Ocean Breeze Golf Course Discussion Coming This Month

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By: Diane Emeott Korzen Contributing Writer

The next step toward purchase of the vacant Ocean Breeze golf course property, in Boca Teeca, will be a joint meeting between the Greater Boca Raton Beach & Park District and Boca Raton City Council on July 24 at 4:30 p.m. — at a yet to be determined venue.

“The city is not buying it [the golf course property]. The District is going to buy it,” said Beach & Park District Board Administrator Madlane “Maddy” Bentivegna on June 12.“The city will be funding it for us through a bond issue. The city is going to take out a revenue bond. The District will [then] make payments to the bonding company. All of the details have not been worked out yet.”

The Greater Boca Raton Beach & Park District voted unanimously to execute a contract for Ocean Breeze at its May 22 meeting. About 25 people attended the meeting, including Board members.

Also at the May 22 meeting, the Board granted unanimous permission to draft a Request For Proposals (RFP) for a golf course architect to design the envisioned 27-hole, world- class golf course.

“I’ll bring it back before you before putting it out,” Beach & Park District Executive Director/Attorney Arthur C. Koski said of the RFP.

Ocean Breeze Golf & Country Club first opened in 1968 as Ocean Breeze Golf Club, and has been closed since 2016.

On Oct. 28, 2013, PGA professional Don Law offered golf lessons for kids at Ocean Breeze.

The property contains three 9-hole golf courses, a hotel, and a country club building with outdoor pool, indoor restaurant and fitness center.

Purchase price

Beach & Park District Commissioner Robert K. Rollins Jr. addressed the $24 million purchase price for the Ocean Breeze property.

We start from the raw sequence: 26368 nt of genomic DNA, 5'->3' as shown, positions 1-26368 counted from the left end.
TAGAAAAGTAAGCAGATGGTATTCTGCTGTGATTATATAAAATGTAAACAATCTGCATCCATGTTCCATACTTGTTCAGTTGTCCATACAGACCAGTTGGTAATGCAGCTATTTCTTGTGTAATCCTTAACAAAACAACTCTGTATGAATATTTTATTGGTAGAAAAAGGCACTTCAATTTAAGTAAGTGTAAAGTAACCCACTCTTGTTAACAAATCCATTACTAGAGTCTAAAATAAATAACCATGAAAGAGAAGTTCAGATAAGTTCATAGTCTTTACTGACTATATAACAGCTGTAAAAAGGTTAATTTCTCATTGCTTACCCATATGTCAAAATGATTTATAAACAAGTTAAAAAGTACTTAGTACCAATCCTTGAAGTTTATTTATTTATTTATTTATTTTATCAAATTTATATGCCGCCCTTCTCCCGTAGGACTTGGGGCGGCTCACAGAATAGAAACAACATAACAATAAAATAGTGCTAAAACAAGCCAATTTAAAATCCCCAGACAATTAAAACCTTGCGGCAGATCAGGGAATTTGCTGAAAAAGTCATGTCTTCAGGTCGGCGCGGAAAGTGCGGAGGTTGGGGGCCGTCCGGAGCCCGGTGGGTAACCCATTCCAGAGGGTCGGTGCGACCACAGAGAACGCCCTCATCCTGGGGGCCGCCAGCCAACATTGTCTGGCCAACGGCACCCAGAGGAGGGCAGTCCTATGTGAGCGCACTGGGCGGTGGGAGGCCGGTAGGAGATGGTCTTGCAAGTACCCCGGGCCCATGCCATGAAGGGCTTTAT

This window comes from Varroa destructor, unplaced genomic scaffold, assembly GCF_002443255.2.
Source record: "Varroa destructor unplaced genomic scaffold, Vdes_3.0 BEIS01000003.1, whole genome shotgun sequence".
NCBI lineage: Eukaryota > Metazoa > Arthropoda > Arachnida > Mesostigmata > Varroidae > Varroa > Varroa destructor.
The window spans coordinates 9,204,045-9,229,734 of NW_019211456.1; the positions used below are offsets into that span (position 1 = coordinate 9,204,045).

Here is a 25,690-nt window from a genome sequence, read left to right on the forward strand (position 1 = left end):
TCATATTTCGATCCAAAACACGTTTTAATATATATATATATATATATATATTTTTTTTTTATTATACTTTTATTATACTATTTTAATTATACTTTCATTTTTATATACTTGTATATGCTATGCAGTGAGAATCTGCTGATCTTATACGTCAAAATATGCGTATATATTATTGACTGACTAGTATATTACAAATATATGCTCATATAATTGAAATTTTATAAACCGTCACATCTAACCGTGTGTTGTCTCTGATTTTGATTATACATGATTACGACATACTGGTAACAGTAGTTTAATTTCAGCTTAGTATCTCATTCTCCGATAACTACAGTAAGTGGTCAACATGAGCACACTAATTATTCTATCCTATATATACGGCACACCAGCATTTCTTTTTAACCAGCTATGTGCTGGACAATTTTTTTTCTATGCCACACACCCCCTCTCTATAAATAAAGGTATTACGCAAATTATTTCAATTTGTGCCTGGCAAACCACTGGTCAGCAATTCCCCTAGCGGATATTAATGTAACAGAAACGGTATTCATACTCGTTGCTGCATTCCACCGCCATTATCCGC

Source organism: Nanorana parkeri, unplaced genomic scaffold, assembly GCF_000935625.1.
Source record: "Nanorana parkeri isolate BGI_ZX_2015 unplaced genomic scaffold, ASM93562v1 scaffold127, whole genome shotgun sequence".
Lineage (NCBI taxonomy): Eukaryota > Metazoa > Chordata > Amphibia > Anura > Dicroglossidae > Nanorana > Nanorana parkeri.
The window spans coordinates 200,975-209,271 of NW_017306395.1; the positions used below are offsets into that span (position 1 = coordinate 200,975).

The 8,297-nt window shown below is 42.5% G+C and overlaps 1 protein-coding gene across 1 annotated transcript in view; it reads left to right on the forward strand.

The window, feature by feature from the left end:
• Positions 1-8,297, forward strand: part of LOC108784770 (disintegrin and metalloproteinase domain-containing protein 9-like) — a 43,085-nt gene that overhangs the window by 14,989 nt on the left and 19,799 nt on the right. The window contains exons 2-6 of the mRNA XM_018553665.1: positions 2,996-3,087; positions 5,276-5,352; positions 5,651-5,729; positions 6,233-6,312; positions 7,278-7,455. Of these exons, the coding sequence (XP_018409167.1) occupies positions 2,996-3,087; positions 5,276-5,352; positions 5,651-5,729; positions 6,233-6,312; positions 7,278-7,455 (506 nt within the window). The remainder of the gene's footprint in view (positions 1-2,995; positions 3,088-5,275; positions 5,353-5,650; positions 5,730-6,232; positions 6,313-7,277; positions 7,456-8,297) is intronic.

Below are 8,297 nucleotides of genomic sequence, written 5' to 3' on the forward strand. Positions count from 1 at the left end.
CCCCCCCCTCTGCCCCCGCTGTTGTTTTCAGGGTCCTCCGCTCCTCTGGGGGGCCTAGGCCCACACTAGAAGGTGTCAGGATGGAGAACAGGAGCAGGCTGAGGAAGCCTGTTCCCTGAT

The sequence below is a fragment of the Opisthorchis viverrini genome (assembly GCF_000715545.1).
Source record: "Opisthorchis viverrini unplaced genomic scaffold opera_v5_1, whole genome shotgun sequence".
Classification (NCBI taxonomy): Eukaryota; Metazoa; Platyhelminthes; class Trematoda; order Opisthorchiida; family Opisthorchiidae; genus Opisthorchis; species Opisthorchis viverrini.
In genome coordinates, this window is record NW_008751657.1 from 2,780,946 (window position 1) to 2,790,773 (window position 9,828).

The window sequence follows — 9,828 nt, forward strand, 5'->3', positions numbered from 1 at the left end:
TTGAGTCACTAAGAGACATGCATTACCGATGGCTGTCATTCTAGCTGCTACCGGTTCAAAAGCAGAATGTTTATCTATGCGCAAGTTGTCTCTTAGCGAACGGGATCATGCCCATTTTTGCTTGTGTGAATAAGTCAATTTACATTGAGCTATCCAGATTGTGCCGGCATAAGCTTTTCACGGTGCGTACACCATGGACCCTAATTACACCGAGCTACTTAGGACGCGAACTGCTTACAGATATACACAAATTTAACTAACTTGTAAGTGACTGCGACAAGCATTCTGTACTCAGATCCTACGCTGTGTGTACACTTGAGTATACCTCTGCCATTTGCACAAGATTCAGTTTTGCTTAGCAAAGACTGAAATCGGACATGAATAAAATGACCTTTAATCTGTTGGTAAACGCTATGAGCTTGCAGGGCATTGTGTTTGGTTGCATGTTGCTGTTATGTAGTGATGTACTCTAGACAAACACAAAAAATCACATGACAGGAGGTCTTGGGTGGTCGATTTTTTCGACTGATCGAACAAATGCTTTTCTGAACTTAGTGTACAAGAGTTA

“Am I happy with the price? No. Is Lennar willing to negotiate? No. I have made full disclosure and been transparent with the public,” he said.

Resident Harold Chaffee said, “If you pass this up, it’s going to be developed [anyway].”

“I don’t think we can pass this opportunity up. If we do, I think we’d rue the day,”Koski said.

Koski discussed an agreement for the District to purchase the 202-acre property known as Ocean Breeze.

Koski said that a subsidiary of Wells Fargo had a foreclosure on the property. It went to contract with Lennar (a Fortune 500 company based in Miami). Lennar is the current holder of the property.

Koski said he presumed that if the purchase price is $24 million, the majority of that would go to settle an old $17 million debt. The property is going to be sold to us from Redust, a subsidiary of Wells Fargo, he said.

Koski said that the originally-slated closing date is Oct. 27, 2017.

“At the May 8 Boca City Council meeting, one of the council members asked to be allowed an option for three, 30-day extensions,” Koski said. “Conceivably, it could be extended to Jan. 27, 2018.”

Koski continued that the District isn’t obligated unless the conditions of purchase are met:

The District receives in writing consent to buy the property from the City of Boca Raton. “I have verbal but not written agreement,” he said on May 22.

An executed interlocal agreement (ILA) exists between the city and the District stating that the city will provide closing funds. “If we don’t get the ILA from the city, there is no obligation to close,” he said. “Once we actually get the money, the cash in hand to close on the property, it requires 10 percent of the purchase price. We give a $2.4 million deposit to be held in escrow.”

Commissioner Erin Wright said, “I’m super cheap. I want to make sure we’ve exhausted all the options for best price. I think we all know the condition of the hotel property – that it’s

about to fall down. We may not to have to do demolition. We may [also] have to do a couple soil tests on the property. If we find it’s somehow contaminated, we have the ability to back out…”

Commissioner Susan Vogelgesang said she agreed the purchase price is a lot money, but she would like to see it moved forward.

“I’ve been sitting with Lennar since the beginning. Yes it’s high [the $24 million purchase price],” Koski said. “But [the golf course] will be of substantial value for your kids and their kids. I’m a taxpayer here too, and pay lots of real estate taxes.”